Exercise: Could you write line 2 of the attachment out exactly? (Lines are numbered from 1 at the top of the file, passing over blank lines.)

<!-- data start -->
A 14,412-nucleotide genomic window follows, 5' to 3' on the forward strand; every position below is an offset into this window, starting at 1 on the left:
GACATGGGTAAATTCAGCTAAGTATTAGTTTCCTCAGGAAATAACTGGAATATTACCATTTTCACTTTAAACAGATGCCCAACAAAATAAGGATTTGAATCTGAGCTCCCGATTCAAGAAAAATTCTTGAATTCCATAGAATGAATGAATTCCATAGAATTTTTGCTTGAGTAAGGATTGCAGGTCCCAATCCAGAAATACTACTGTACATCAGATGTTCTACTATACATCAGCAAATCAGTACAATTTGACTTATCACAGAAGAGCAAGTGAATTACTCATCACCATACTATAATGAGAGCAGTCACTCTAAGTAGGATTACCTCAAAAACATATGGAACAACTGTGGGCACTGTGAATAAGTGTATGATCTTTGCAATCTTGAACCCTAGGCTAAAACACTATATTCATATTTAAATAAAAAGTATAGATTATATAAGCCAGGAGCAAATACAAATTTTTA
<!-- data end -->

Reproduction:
GACATGGGTAAATTCAGCTAAGTATTAGTTTCCTCAGGAAATAACTGGAATATTACCATTTTCACTTTAAACAGATGCCCAACAAAATAAGGATTTGAATCTGAGCTCCCGATTCAAGAAAAATTCTTGAATTCCATAGAATGAATGAATTCCATAGAATTTTTGCTTGAGTAAGGATTGCAGGTCCCAATCCAGAAATACTACTGTACATCAGATGTTCTACTATACATCAGCAAATCAGTACAATTTGACTTATCACAGAAGAGCAAGTGAATTACTCATCACCATACTATAATGAGAGCAGTCACTCTAAGTAGGATTACCTCAAAAACATATGGAACAACTGTGGGCACTGTGAATAAGTGTATGATCTTTGCAATCTTGAACCCTAGGCTAAAACACTATATTCATATTTAAATAAAAAGTATAGATTATATAAGCCAGGAGCAAATACAAATTTTTA